Sleep disorders disrupt and define patients’ lives. These rare and largely invisible diseases can necessitate adjustments to everything from daily driving habits to career plans.
“We’re starting to recognize that sleep is tremendously important and affects everything and touches on every bit of health,” said Jason Myatt, a board member of the Circadian Sleep Disorders Network. He discussed living with non-24-hour sleep-wake disorder (Non-24) in Patient Voices in Sleep Medicine. Patients with narcolepsy and restless leg syndrome (RLS) also shared their experiences. The session is available for viewing on the virtual CHEST 2020 meeting platform through February 1, 2021, for registered attendees.
Even though official diagnosis did not come until adulthood for any of the three speakers, each one can retroactively identify symptoms of their disorders going back to childhood.
“I’ve always had trouble sleeping, and I didn’t really pay much attention to it,” said Bob Hartnett, a Restless Legs Syndrome Foundation support group leader. “I really didn’t think it was a medical problem. I just thought that was the way I was made up.” At age 53, he was diagnosed with insomnia, sleep apnea, and RLS.
For Rising Voices of Narcolepsy speaker Shannon Burkoth, an advocacy professional and consultant, as her condition became more pronounced and she sought medical treatment, she became frustrated with not feeling heard by clinicians. In her late 20s and early 30s, Burkoth experienced increased sleepiness, forgetfulness, and progressive clumsiness.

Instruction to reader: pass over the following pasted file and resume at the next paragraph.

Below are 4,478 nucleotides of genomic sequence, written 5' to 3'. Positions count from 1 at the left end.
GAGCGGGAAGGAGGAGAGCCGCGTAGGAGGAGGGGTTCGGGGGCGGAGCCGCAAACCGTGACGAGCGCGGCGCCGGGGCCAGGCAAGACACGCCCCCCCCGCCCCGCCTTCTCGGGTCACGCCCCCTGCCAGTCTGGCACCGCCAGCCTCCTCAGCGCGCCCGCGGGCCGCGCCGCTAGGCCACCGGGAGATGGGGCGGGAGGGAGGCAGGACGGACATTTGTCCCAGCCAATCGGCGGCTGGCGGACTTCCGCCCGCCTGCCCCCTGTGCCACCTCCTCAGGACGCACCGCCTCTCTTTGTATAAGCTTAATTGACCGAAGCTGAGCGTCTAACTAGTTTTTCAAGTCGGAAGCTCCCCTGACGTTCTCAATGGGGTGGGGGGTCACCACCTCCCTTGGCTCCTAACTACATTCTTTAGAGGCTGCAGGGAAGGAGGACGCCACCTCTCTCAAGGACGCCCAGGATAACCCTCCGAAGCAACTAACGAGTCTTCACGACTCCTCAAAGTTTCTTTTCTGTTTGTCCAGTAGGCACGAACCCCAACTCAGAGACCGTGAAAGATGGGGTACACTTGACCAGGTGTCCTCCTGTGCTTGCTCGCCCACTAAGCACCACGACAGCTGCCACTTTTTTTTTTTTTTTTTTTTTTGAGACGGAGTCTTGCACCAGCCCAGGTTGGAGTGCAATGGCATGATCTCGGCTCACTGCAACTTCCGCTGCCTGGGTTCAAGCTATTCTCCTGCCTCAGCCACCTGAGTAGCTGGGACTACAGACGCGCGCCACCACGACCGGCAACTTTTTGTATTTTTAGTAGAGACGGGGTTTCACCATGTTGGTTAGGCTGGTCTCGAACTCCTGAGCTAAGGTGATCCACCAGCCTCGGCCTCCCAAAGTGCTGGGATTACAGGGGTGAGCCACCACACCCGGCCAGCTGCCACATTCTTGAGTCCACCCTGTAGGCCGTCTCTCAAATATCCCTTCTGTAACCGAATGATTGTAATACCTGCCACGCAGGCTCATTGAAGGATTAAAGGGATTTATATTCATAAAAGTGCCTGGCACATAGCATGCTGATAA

“I became overwhelmed by the excessive sleepiness,” she said. “I had no clue what was happening to me, but I knew something wasn’t right. I could express to my care team that I was too tired to function, yet we never considered I had a sleeping disorder.”
Instead, her doctors advised her to accept that her fatigue was due to fibromyalgia. “They made me feel as if I was making this all up,” Burkoth said. She became depressed, withdrew socially, and began hallucinating that her home was on fire upon waking. Eventually, a rheumatologist ordered a sleep study to rule out sleep apnea. The diagnosis that came back was narcolepsy with cataplexy, and she now knows her hypnopompic hallucinations are a symptom of narcolepsy.
“Don’t invalidate your patient’s experience just because you don’t understand or you haven’t figured out what’s causing their struggle,” said Myatt, who a clinician once refused to diagnosis him with Non-24 because she had never seen a patient with the disorder who wasn’t also blind.
Like many others with sleep-wake disorders, Myatt has learned to function by circumventing his symptoms as best as he can. He is self-employed doing design and construction work, which allows his schedule to fluctuate with his ever-advancing personal circadian rhythm, despite having education and training as a chemical engineer, lawyer, and master plumber. Burkoth had to give up dreams of becoming a pilot because of her narcolepsy, and the timing of Hartnett’s retirement was influenced by his sleep disorders.
After trying multiple different medications to treat RLS, Hartnett has found there is no guarantee even the most effective drugs will consistently manage his condition. “It’s not like taking an aspirin for a headache and 45 minutes later your headache is gone,” he said. “I take these medications in hopes of controlling the RLS symptoms, not necessarily knocking them out.” He finds relief five or six nights a week.
In-person and online support systems are available for patients with sleep disorders. Clinicians should consider directing their patients to support and advocacy groups early in their diagnosis.
“Peer support is an important catalyst for disease acceptance,” Burkoth said. “Being able to find people of your own tribe that you can talk to and feel normal with, that you don’t have to explain your symptoms and they just get you, there’s a lot of healing and therapy in that alone.”